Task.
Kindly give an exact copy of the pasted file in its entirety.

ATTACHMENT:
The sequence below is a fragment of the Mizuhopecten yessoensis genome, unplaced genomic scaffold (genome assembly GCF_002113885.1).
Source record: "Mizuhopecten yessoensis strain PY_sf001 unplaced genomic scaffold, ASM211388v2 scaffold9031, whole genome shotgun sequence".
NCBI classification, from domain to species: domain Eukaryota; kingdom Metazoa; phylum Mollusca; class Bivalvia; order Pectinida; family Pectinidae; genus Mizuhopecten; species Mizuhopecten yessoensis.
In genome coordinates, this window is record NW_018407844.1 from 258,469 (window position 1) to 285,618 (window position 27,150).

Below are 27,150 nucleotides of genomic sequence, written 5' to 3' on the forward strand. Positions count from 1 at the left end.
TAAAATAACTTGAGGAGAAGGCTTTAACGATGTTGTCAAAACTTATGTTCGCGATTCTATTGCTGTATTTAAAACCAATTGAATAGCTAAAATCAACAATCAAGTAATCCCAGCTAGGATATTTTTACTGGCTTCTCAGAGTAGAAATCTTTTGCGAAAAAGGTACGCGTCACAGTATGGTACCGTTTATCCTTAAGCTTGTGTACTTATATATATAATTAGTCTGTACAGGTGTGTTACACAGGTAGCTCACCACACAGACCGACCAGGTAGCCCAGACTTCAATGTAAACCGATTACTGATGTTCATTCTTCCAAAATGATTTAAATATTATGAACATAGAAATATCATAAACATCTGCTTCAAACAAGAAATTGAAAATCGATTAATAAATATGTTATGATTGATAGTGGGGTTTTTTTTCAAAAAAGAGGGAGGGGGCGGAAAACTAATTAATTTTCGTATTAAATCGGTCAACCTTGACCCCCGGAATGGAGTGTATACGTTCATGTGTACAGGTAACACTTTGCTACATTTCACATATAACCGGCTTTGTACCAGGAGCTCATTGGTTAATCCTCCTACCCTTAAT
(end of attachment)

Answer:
The sequence below is a fragment of the Mizuhopecten yessoensis genome, unplaced genomic scaffold (genome assembly GCF_002113885.1).
Source record: "Mizuhopecten yessoensis strain PY_sf001 unplaced genomic scaffold, ASM211388v2 scaffold9031, whole genome shotgun sequence".
NCBI classification, from domain to species: domain Eukaryota; kingdom Metazoa; phylum Mollusca; class Bivalvia; order Pectinida; family Pectinidae; genus Mizuhopecten; species Mizuhopecten yessoensis.
In genome coordinates, this window is record NW_018407844.1 from 258,469 (window position 1) to 285,618 (window position 27,150).

Below are 27,150 nucleotides of genomic sequence, written 5' to 3' on the forward strand. Positions count from 1 at the left end.
TAAAATAACTTGAGGAGAAGGCTTTAACGATGTTGTCAAAACTTATGTTCGCGATTCTATTGCTGTATTTAAAACCAATTGAATAGCTAAAATCAACAATCAAGTAATCCCAGCTAGGATATTTTTACTGGCTTCTCAGAGTAGAAATCTTTTGCGAAAAAGGTACGCGTCACAGTATGGTACCGTTTATCCTTAAGCTTGTGTACTTATATATATAATTAGTCTGTACAGGTGTGTTACACAGGTAGCTCACCACACAGACCGACCAGGTAGCCCAGACTTCAATGTAAACCGATTACTGATGTTCATTCTTCCAAAATGATTTAAATATTATGAACATAGAAATATCATAAACATCTGCTTCAAACAAGAAATTGAAAATCGATTAATAAATATGTTATGATTGATAGTGGGGTTTTTTTTCAAAAAAGAGGGAGGGGGCGGAAAACTAATTAATTTTCGTATTAAATCGGTCAACCTTGACCCCCGGAATGGAGTGTATACGTTCATGTGTACAGGTAACACTTTGCTACATTTCACATATAACCGGCTTTGTACCAGGAGCTCATTGGTTAATCCTCCTACCCTTAAT